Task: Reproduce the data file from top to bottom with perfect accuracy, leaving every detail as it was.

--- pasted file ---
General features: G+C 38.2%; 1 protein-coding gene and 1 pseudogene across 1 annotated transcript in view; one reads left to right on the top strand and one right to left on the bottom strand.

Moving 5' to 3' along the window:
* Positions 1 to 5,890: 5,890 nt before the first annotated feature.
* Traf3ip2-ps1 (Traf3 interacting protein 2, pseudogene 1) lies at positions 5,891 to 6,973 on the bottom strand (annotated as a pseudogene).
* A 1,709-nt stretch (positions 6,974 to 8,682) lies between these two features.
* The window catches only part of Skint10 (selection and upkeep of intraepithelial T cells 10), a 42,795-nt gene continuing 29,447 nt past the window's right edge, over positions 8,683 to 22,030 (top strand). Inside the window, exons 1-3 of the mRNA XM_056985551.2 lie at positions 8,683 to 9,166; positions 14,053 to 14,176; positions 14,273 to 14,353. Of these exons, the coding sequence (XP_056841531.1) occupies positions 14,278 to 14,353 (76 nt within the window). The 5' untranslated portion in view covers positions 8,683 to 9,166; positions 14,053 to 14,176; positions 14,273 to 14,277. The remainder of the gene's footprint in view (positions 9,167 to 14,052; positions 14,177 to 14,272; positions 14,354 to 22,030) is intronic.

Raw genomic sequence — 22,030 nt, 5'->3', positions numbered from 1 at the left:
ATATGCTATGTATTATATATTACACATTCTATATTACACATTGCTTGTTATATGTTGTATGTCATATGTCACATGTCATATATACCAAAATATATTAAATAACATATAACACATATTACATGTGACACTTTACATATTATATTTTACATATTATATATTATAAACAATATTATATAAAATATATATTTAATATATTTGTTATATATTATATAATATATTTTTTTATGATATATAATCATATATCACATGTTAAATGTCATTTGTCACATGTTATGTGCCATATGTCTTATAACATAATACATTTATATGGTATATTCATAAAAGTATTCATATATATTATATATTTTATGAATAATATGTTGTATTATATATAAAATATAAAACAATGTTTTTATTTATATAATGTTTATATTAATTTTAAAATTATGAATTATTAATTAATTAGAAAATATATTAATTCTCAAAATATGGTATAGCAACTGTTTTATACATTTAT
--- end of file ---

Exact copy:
General features: G+C 38.2%; 1 protein-coding gene and 1 pseudogene across 1 annotated transcript in view; one reads left to right on the top strand and one right to left on the bottom strand.

Moving 5' to 3' along the window:
* Positions 1 to 5,890: 5,890 nt before the first annotated feature.
* Traf3ip2-ps1 (Traf3 interacting protein 2, pseudogene 1) lies at positions 5,891 to 6,973 on the bottom strand (annotated as a pseudogene).
* A 1,709-nt stretch (positions 6,974 to 8,682) lies between these two features.
* The window catches only part of Skint10 (selection and upkeep of intraepithelial T cells 10), a 42,795-nt gene continuing 29,447 nt past the window's right edge, over positions 8,683 to 22,030 (top strand). Inside the window, exons 1-3 of the mRNA XM_056985551.2 lie at positions 8,683 to 9,166; positions 14,053 to 14,176; positions 14,273 to 14,353. Of these exons, the coding sequence (XP_056841531.1) occupies positions 14,278 to 14,353 (76 nt within the window). The 5' untranslated portion in view covers positions 8,683 to 9,166; positions 14,053 to 14,176; positions 14,273 to 14,277. The remainder of the gene's footprint in view (positions 9,167 to 14,052; positions 14,177 to 14,272; positions 14,354 to 22,030) is intronic.

Raw genomic sequence — 22,030 nt, 5'->3', positions numbered from 1 at the left:
ATATGCTATGTATTATATATTACACATTCTATATTACACATTGCTTGTTATATGTTGTATGTCATATGTCACATGTCATATATACCAAAATATATTAAATAACATATAACACATATTACATGTGACACTTTACATATTATATTTTACATATTATATATTATAAACAATATTATATAAAATATATATTTAATATATTTGTTATATATTATATAATATATTTTTTTATGATATATAATCATATATCACATGTTAAATGTCATTTGTCACATGTTATGTGCCATATGTCTTATAACATAATACATTTATATGGTATATTCATAAAAGTATTCATATATATTATATATTTTATGAATAATATGTTGTATTATATATAAAATATAAAACAATGTTTTTATTTATATAATGTTTATATTAATTTTAAAATTATGAATTATTAATTAATTAGAAAATATATTAATTCTCAAAATATGGTATAGCAACTGTTTTATACATTTAT